Staying positive and finding new ways to connect – Recap of Infected Cities #4: Moscow
On 28 May, moderator Zoë Papikonomou connected online with artists and journalists in Moscow to talk about the impact of corona on the city. From their homes in Moscow, the Moscovites gave us an insight in the difficulties of the crisis, but they also provided us with inspiration, a laugh and new ideas (video below).
The metropolitan area of Moscow has over 2.5 million inhabitants. On 28 May there were almost 175.000 detected cases of the corona virus in Russia, which has now raised up to over 500.000 cases. This makes Russia one of the countries with the most infections in the world. By far the majority of the detected cases where registered in Moscow. The mayor of the city, Sergey Sobyanin, declared a lockdown at the end of March to slow the spread of the coronavirus right after President Vladimir Putin declared a ‘non-working week’ for the whole country.
Correspondent Russia Step Vaessen, sitting in the studio of Pakhuis de Zwijger, and photojournalist Sergey Ponomarev, tuning in from his living room, take us to the empty streets of Moscow and tell us about the current situation. Ponomarev explains that the authorities are slowly easing the lockdown measures and the first traffic jams are recurring again. The city government has installed a syste of digital passes which grant citizens permission to go out on the streets.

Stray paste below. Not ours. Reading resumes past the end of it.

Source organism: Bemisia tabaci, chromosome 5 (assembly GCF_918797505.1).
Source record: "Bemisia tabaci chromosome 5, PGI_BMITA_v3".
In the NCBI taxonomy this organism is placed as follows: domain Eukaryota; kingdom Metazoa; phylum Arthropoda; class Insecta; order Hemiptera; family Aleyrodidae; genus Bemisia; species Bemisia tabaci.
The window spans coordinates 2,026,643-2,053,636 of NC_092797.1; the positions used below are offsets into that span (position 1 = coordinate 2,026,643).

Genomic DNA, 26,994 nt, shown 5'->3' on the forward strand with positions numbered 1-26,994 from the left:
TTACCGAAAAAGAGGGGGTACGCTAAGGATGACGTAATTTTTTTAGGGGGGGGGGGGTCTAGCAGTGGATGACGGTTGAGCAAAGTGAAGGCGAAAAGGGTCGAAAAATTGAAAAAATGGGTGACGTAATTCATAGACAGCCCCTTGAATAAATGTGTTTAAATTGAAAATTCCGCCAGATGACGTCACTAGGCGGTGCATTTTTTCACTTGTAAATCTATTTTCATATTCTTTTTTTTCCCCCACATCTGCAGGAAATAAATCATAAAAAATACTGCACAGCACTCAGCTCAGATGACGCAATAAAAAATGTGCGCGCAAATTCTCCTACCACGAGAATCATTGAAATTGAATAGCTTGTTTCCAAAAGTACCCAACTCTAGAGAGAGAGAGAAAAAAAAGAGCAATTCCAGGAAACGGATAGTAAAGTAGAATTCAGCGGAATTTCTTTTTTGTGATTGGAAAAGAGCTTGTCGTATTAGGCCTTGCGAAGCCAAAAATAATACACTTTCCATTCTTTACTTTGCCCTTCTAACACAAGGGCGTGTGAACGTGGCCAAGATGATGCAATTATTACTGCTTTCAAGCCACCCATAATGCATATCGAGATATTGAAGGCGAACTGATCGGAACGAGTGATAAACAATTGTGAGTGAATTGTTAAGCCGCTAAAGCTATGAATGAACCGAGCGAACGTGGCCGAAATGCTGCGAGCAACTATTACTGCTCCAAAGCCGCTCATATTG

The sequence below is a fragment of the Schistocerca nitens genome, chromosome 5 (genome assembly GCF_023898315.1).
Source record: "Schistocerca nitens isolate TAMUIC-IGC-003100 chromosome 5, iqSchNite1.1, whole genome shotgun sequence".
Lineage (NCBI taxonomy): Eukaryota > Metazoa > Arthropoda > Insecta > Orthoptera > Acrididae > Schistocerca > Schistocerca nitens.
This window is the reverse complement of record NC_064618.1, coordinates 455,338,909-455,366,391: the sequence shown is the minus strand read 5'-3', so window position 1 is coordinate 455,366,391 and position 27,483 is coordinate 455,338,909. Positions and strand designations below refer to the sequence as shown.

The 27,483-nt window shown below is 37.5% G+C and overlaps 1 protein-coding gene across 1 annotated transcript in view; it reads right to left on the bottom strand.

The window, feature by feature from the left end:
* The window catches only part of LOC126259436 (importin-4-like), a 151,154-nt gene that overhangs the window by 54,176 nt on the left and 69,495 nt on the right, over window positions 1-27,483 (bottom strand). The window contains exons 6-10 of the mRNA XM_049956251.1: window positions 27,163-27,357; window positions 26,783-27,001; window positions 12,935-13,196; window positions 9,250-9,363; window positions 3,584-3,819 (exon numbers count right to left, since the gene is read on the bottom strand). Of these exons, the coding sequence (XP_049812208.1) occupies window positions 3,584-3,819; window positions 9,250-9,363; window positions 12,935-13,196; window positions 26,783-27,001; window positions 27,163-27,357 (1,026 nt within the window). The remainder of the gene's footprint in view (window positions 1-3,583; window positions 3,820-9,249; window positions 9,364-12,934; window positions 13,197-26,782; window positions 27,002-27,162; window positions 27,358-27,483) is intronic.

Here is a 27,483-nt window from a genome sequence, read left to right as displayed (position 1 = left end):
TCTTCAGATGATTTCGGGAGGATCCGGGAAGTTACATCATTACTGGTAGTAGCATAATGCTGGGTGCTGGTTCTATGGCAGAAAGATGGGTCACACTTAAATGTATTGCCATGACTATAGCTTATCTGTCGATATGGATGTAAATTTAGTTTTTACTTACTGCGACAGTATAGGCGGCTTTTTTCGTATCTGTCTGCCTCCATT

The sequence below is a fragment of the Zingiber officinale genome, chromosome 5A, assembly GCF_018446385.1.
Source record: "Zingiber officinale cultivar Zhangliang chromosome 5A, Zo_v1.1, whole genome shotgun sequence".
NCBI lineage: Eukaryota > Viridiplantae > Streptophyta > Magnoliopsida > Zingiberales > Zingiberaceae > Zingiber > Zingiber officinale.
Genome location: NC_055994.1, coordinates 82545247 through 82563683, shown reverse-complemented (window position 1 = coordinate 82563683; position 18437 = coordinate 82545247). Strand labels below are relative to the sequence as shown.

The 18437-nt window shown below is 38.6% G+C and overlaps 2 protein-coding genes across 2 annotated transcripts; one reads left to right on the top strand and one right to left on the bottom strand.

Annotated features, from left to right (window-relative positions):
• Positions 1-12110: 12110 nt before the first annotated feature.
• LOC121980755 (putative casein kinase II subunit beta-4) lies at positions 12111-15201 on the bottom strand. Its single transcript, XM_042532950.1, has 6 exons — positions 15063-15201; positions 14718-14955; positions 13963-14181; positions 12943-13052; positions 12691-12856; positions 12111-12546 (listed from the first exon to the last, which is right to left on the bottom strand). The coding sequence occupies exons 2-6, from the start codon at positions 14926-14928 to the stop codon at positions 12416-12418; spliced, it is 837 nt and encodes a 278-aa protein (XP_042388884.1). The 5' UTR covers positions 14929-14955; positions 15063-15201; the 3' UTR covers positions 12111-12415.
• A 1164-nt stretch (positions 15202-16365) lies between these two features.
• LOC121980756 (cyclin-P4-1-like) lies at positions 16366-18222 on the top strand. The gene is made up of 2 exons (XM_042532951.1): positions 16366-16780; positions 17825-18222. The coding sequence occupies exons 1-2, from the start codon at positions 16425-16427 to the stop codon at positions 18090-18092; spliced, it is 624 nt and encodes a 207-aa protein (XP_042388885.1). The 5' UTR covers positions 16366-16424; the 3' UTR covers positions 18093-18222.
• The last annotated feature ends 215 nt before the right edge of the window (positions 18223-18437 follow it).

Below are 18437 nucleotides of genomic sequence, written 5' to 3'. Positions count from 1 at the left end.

Step Vaessen: "The lockdown we have in the Netherlands is a luxury compared to the lockdown in Russia. Everybody can go to the supermarket here and walk around on the streets, where in Moscow there is a much stricter regime. People are being watched. "There is a division between citizens that are stuck at home with or without work and migrant workers that can't leave the country to go home and need to make deliveries or work in the field of construction."
While many problems occur due to the crisis, volunteering, collaborations and new creative projects seem to flourish in Moscow. Ponomarev makes use of his journalist pass to capture the beauty of the empty streets and is working on an exhibition. “The series The Great Emptiness is a story about a city where buildings become the main character. Usually we don’t notice the variety of shapes and styles of the buildings and the unique beauty of our city. You can feel the dialogue between centuries; the Baroque and empiric styles exist right next to constructivism or socialist-classicism.”